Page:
So where are the weeds of the future going to come from? Many are already here, as garden plants. Perhaps 20,000 species are cultivated as ornamentals or crops. Many are tender and hard to grow, and it's unlikely these will escape. But if the climate changes, some subtropical or dry-climate plants might be able to propagate and spread without human help, becoming new weeds.
|An infestation of Hieracium lepidulum, near Arrowtown, Otago.|
Banksia integrifolia is a weed that seems to be in this early establishment phase. It wasn't included in the Flora of New Zealand volume that deals with naturalised "dicotyledons" (Webb et al. 1988). I remember collecting a wild specimen on Great Barrier Island in 1990. Whether or not that was the first wild record, nowadays this small Australian tree has been picked up in quite a few localities. I collected my second specimen a few years ago growing just outside the predator-proof fence of the Karori Wildlife Sanctuary (now Zealandia). The authoritative plants database of Landcare Research is the best source for plant data because it's collection based (therefore verifiable) and it incorporates the expertise of the professional taxonomists there: they record specimens of Banksia integrifolia from Northland, South Auckland, Taranaki, Manawatu, Wellington, and Nelson.
It's possible Banksia integrifolia is a new woody weed in the making, which will take off shortly and become a problem. However it is a fire-adapted species, needing fire to split the woody seed capsules and release the seeds in large numbers, and being a tree, it should be easy to eradicate before it flowers, unless there are large numbers. This is a plant to be viewed with caution, so a number of Wellington botanists were concerned when Zealandia planted young trees inside the sanctuary because their compact inflorescences could provide out-of-season nectar for birds like tūī, hihi, and bellbirds.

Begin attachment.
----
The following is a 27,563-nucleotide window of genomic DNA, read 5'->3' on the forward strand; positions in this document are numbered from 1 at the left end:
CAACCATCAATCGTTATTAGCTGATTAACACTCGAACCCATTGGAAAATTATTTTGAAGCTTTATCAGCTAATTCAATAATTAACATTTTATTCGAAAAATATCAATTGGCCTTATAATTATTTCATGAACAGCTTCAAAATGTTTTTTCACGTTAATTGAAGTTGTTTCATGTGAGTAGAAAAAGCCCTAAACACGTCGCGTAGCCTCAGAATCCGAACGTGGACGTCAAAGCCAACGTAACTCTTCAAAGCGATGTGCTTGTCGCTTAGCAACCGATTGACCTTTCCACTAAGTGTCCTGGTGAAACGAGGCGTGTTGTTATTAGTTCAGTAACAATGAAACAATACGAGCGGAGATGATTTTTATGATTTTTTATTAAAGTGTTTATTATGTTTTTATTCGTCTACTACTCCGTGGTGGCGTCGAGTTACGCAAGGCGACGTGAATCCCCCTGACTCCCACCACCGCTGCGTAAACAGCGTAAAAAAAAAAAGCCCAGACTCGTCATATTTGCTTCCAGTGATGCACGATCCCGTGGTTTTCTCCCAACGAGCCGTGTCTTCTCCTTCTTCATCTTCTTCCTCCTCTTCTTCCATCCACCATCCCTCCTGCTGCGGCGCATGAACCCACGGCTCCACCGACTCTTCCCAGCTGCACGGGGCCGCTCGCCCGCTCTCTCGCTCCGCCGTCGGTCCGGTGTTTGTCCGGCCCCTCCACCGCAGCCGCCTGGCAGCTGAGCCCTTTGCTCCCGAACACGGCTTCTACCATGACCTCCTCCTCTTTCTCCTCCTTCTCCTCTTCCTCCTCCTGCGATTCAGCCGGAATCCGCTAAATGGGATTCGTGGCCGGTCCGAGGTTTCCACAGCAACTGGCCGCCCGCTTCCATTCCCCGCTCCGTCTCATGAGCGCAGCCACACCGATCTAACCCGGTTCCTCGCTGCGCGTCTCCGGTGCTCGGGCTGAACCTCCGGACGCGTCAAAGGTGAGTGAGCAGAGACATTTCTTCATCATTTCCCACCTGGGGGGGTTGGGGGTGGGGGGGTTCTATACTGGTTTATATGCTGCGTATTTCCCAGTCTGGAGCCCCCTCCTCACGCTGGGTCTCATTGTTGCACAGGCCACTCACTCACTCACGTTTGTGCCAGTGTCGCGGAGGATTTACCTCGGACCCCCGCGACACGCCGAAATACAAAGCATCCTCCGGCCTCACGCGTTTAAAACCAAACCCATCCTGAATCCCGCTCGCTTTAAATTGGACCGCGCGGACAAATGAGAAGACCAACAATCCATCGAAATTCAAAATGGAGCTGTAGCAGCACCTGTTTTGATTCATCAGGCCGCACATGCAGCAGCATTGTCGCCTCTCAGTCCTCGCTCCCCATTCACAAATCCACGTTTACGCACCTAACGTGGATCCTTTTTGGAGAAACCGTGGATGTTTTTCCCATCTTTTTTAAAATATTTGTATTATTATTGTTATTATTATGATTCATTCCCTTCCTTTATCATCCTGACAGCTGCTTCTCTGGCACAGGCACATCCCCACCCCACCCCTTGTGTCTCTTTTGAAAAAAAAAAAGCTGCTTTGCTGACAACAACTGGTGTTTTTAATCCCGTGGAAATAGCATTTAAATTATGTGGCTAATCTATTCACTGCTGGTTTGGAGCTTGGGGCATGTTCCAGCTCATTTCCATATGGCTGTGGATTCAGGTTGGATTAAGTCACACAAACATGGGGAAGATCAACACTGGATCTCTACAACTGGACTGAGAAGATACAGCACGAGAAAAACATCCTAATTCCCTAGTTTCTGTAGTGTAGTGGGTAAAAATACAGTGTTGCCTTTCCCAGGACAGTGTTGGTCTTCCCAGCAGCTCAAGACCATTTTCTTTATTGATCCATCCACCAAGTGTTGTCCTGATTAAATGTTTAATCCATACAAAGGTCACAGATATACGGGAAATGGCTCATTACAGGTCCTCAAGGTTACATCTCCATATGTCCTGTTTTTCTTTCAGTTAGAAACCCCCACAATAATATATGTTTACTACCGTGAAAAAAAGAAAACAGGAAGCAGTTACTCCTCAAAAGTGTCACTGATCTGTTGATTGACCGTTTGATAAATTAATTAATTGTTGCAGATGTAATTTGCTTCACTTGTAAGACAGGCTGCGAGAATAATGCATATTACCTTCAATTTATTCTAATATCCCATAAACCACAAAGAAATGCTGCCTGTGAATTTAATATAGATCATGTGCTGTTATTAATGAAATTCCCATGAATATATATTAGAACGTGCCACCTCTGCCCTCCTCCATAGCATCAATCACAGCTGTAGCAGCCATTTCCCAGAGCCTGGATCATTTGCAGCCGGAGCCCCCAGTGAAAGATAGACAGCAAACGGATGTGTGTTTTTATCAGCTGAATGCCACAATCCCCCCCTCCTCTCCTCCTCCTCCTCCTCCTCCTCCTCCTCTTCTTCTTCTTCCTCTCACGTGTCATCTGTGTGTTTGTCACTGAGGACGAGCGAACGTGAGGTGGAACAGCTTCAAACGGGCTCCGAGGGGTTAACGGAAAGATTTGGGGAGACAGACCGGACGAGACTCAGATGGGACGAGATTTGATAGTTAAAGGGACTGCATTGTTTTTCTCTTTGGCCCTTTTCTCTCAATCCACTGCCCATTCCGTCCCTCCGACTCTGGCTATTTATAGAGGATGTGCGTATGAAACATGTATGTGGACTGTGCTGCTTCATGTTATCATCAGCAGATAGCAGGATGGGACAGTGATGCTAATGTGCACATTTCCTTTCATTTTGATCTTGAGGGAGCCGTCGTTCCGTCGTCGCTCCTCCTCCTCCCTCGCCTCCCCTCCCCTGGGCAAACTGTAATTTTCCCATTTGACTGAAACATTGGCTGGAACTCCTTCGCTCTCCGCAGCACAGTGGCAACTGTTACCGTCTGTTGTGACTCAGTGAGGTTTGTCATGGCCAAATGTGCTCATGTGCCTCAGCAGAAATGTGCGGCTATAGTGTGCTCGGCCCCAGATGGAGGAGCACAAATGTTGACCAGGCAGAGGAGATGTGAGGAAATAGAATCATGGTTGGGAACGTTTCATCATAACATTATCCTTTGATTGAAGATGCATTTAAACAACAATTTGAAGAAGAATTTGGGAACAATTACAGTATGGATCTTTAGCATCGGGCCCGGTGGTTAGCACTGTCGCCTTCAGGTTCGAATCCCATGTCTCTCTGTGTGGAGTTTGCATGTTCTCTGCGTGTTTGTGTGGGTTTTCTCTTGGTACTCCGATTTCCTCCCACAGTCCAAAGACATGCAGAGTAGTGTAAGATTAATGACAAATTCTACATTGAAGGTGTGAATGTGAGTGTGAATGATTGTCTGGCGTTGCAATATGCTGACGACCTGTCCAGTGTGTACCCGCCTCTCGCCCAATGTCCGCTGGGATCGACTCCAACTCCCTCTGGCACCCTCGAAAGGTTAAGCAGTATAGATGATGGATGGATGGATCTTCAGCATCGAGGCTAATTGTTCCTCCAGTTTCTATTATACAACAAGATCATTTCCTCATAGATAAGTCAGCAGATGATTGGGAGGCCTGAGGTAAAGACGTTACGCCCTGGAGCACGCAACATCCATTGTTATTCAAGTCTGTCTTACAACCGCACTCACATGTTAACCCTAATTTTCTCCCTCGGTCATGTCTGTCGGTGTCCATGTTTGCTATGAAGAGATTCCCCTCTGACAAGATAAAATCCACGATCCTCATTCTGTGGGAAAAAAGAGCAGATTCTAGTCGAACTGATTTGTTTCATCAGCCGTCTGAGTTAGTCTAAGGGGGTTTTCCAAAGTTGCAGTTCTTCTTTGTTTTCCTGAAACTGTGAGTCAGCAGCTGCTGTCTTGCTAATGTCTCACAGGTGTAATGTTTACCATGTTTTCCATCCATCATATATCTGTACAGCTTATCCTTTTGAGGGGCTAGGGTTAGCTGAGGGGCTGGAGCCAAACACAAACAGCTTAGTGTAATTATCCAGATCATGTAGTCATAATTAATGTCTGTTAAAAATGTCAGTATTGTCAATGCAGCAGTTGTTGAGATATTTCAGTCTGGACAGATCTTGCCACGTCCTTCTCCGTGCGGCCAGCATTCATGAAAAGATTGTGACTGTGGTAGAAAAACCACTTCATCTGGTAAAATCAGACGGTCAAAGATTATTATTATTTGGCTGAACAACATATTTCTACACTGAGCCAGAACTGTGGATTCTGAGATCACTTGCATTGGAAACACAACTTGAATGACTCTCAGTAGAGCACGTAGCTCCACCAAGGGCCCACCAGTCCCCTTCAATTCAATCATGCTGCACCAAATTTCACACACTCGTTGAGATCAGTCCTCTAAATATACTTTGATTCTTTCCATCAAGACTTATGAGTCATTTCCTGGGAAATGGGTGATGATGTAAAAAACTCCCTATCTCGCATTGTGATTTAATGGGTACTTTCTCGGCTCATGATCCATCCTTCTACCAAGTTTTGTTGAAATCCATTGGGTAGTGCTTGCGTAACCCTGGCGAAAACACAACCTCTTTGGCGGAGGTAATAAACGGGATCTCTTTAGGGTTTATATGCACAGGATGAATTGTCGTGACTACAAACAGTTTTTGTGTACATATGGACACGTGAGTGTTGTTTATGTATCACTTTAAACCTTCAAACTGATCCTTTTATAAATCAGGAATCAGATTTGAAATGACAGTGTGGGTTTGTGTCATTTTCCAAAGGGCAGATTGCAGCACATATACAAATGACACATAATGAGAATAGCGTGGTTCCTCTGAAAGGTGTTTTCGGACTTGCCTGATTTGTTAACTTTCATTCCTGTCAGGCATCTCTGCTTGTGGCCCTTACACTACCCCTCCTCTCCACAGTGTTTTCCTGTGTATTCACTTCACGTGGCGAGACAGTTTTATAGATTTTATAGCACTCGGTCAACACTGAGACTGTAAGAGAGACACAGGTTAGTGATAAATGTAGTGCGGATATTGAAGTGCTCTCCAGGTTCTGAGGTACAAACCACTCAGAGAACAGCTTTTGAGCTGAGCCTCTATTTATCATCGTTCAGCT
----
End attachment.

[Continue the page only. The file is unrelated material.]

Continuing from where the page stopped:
|Banksia integrifolia at Zealandia|
|An inflorescence of Banksia integrifolia|
Leon Perrie commented: "That's amazing that Banksia integrifolia isn't in the 1988 Flora IV, given that adventive populations are now so established and widespread. The New Zealand Virtual Herbarium has over 130 specimens, most of them probably of wild plants. I think this species can definitely be put in the weedy category! I've seen it spreading prolifically in the Northland 'gumlands' (along with Hakea). Also a few spots around Palmerston North."
Mike Bayly from Melbourne tells me the plants there (subsp. integrifolia) probably don't need to have a fire to open their fruits; I guess warm dry weather is enough. He's seen unburned plants with open fruits.
These two comments indicate I underestimated its current establishment and its potential to be an aggressive weed in my post.
Webb, C.J.; Sykes, W.R.; Garnock-Jones, P.J. 1988. Flora of New Zealand, Vol. 4. Botany Division, DSIR, Christchurch.